South Korean kids under 16 will no longer be able to access Xbox Live between the hours of midnight and 6 am.
Online gaming is a pretty big thing in South Korea, so I'm told, to the point that the South Korean government saw fit to enact a "Shutdown Law" in November 2011, banning teenagers under 16 years of age from playing online games between 12 am and 6 am. The law was originally aimed at MMOs but grew to encompass other online gaming in its final form.
Sony announced shortly before the law took effect that it would prevent under-16 gamers from connecting to the PlayStation Network and now Microsoft, which was given a two-month "grace period" to figure out how to implement a similar system of its own, says it will now begin blocking underage gamers as well. It's bad news for the kids but good news for everyone else, as Microsoft was initially thinking about shutting the service down entirely during the six-hour blackout rather than having to deal with the complexities and hassle of coming up with a functioning age filter.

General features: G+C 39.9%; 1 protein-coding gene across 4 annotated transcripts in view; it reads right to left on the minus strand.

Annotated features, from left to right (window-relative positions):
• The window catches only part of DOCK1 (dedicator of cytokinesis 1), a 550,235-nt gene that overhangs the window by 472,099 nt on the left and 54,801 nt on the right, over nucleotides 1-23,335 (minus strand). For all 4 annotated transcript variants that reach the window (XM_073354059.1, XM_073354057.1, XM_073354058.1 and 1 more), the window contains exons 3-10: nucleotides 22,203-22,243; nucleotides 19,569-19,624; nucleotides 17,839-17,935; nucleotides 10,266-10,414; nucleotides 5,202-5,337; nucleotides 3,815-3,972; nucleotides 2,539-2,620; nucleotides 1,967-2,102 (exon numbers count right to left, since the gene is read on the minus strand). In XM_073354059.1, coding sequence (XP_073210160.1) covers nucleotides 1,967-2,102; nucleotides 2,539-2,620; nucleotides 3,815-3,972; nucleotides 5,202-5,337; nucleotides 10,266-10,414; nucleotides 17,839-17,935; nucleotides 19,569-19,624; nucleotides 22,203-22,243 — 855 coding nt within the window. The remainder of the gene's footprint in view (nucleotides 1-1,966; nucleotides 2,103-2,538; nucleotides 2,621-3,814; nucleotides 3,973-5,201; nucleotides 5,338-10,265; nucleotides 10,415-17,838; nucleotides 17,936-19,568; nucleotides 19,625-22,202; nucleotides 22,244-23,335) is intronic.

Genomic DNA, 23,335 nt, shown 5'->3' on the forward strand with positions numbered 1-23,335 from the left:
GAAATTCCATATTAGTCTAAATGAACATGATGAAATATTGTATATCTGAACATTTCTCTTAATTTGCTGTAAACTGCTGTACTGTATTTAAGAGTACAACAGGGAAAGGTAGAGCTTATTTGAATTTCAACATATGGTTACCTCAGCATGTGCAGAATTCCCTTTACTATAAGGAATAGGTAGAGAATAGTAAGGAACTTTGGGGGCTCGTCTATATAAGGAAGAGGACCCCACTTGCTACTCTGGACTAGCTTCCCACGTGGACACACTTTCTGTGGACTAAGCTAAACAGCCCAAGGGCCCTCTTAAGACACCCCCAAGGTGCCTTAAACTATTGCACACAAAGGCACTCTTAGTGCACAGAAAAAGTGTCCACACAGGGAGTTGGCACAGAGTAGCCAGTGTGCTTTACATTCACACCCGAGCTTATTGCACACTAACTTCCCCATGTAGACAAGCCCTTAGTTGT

Good on Microsoft for figuring out the complicated process of checking birth dates in user accounts, but there's still the question of how the new rules will handle people who just lie about their ages when they sign up for an online gaming service. Just like conventional age gates, the system works perfectly as long as everyone involved is completely honest. But if some 15-year-old kid decides he really wants to play online at 1 am and he's not too attached to his gamer ID to let it go? I can't see this law will do much to stop him.
You know what would stop him? Parents who tell their kids to turn it off and go to bed, and then make sure it happens. Crazy idea, I know, but maybe someone should give it a try.